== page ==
Russian Proposal Ensures Future Moscow Role
MELISSA BLOCK, Host:
Russia only recently became a topic of discussion in the U.S. presidential race. The candidates spend far more time talking about Iraqi prime minister Nouri al-Maliki, even French president Nicolas Sarkozy, than they do talking about Russian president Dmitry Medvedev or Prime Minister Vladimir Putin.
NPR senior news analyst Daniel Schorr says, that's changing.
DANIEL SCHORR: The negotiation between the Putin-Medvedev regime and the next American president can be said to have started. Senator Barack Obama, in his Berlin speech last week, enunciated what might be called the invitation to the waltz. He said we must reject the Cold War mindset of the past and resolve to work with Russia where we can, to stand up for our own values when we must, and seek a partnership that extends across this entire continent.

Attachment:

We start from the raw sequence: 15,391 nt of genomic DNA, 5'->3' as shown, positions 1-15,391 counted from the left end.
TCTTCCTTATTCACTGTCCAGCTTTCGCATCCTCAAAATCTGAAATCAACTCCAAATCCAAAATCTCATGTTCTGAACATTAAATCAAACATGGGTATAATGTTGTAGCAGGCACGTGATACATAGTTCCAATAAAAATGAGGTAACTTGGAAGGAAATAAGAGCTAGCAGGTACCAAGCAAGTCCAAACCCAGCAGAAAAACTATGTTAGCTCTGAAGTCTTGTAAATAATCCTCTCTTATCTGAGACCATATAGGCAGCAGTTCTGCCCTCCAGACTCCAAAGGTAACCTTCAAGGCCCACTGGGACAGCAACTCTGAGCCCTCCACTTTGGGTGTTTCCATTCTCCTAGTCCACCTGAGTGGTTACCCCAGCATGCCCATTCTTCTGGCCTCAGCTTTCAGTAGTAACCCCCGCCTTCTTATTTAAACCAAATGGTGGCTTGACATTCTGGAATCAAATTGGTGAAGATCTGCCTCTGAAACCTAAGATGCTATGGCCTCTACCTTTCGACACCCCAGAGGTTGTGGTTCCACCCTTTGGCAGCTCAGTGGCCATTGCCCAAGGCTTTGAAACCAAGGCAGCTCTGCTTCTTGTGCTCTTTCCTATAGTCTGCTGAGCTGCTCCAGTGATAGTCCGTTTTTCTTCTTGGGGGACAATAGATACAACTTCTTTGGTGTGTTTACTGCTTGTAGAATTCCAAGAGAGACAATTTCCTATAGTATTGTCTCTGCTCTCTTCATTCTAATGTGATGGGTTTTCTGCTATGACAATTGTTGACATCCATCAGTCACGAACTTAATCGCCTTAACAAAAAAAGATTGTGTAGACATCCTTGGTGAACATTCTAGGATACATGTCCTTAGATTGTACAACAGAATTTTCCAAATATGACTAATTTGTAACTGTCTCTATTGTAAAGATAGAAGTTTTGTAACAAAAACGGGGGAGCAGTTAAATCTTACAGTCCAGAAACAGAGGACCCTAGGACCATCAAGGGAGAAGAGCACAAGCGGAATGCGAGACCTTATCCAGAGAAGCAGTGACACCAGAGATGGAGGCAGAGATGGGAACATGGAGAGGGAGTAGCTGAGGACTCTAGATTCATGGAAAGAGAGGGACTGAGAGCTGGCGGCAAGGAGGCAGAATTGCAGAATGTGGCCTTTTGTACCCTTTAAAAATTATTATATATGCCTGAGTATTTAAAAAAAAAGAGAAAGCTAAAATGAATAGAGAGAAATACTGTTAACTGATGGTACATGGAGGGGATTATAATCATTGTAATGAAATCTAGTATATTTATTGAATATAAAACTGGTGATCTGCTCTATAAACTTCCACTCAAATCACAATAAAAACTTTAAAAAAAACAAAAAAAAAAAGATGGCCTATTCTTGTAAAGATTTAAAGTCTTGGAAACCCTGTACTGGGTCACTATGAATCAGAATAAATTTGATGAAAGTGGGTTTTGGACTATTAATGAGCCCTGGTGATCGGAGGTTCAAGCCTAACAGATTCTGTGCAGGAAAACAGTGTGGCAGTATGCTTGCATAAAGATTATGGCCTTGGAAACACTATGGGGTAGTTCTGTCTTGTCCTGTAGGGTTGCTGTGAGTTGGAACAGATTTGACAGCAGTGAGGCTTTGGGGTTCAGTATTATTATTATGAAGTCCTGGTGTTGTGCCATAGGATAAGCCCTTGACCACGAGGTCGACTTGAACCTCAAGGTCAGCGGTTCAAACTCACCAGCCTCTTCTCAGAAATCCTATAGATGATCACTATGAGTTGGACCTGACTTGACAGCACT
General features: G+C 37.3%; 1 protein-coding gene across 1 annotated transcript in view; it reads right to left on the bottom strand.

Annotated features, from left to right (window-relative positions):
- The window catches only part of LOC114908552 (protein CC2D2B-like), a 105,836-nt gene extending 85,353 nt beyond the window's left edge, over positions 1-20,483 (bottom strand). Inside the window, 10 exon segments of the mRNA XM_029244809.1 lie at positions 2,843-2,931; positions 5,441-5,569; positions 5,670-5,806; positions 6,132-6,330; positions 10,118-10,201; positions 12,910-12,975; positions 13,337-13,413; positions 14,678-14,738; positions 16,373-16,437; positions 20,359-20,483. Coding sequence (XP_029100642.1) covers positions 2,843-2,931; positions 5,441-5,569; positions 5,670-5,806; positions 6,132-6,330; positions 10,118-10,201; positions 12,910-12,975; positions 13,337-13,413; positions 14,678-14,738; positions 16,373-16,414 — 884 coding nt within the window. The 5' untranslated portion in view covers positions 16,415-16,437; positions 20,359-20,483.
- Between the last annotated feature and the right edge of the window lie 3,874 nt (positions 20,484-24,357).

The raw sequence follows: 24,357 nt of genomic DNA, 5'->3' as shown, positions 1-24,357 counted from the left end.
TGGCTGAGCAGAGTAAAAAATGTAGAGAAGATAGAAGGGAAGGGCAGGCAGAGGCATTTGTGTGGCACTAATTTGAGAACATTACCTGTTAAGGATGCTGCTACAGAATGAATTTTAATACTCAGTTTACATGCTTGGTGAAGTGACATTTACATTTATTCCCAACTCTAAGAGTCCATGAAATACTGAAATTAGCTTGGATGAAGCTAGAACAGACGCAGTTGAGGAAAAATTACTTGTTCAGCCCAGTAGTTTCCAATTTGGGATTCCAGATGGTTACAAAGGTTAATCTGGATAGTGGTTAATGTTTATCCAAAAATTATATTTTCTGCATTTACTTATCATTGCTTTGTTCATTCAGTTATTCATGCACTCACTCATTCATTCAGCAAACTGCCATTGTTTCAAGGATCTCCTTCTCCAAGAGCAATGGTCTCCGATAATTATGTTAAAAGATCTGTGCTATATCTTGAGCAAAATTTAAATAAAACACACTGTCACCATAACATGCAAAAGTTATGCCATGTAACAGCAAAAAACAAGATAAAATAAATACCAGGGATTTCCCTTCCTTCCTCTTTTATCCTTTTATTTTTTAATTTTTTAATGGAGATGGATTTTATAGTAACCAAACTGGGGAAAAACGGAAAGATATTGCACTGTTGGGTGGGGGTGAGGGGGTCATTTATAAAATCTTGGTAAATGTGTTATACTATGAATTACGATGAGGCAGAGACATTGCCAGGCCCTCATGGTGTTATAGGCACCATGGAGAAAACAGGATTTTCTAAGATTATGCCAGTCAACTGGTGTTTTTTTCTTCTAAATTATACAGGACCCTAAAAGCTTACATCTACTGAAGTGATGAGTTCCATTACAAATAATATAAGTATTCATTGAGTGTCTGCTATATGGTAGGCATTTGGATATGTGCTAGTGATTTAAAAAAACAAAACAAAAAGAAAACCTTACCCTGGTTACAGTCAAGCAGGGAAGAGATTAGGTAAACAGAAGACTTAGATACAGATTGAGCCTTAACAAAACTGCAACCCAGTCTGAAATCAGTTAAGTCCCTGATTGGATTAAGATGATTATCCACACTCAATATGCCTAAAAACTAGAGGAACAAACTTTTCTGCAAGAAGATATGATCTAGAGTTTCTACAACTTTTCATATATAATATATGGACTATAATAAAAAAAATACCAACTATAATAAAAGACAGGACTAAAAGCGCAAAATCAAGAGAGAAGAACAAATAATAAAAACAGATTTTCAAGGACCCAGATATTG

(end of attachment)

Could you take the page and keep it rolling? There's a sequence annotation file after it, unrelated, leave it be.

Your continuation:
As though responding to that call, Russia has now come up with a proposal for a new and expansive international organization. It would go far beyond the Organization for Security and Cooperation in Europe, of which Russia is a member, and NATO, which Russia regards as a Cold War instrument that helped to bring down the Soviet Union.
The new organization would be almost universal, including China and India. The proposal has been submitted to NATO in Brussels by the Russian envoy, Dmitry Rogozin, an ardent Russian nationalist. The plan foresees a legally binding treaty document like the United Nations Charter, which in some respects it would appear to duplicate, perhaps to replace.
Rogozin said he's not asking for early action but for the opening of a dialogue around the world. It's not hard to see what motivates the men in the Kremlin. This would feature Russia in something like a new world order, restoring Russia's superpower status.
The Kremlin proposal may not get very far with the Western powers, but it would at least assure that Russia will play a big part in the global dialogue to come. This is Daniel Schorr.
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